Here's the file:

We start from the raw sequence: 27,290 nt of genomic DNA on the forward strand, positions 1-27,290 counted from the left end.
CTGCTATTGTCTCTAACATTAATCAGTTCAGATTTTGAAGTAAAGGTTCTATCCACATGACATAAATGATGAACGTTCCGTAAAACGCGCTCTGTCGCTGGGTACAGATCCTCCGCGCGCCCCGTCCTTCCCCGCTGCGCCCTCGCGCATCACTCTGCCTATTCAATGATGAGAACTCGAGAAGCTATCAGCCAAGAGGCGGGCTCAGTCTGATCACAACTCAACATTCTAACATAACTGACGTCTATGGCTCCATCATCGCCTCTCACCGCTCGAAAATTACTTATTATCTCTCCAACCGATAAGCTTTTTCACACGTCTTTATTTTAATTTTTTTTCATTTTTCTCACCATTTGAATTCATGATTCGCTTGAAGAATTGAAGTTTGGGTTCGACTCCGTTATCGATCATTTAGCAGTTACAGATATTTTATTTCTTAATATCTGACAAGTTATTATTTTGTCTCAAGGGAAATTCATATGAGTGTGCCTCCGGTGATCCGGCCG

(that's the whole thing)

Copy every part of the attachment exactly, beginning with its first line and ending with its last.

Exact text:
We start from the raw sequence: 27,290 nt of genomic DNA on the forward strand, positions 1-27,290 counted from the left end.
CTGCTATTGTCTCTAACATTAATCAGTTCAGATTTTGAAGTAAAGGTTCTATCCACATGACATAAATGATGAACGTTCCGTAAAACGCGCTCTGTCGCTGGGTACAGATCCTCCGCGCGCCCCGTCCTTCCCCGCTGCGCCCTCGCGCATCACTCTGCCTATTCAATGATGAGAACTCGAGAAGCTATCAGCCAAGAGGCGGGCTCAGTCTGATCACAACTCAACATTCTAACATAACTGACGTCTATGGCTCCATCATCGCCTCTCACCGCTCGAAAATTACTTATTATCTCTCCAACCGATAAGCTTTTTCACACGTCTTTATTTTAATTTTTTTTCATTTTTCTCACCATTTGAATTCATGATTCGCTTGAAGAATTGAAGTTTGGGTTCGACTCCGTTATCGATCATTTAGCAGTTACAGATATTTTATTTCTTAATATCTGACAAGTTATTATTTTGTCTCAAGGGAAATTCATATGAGTGTGCCTCCGGTGATCCGGCCG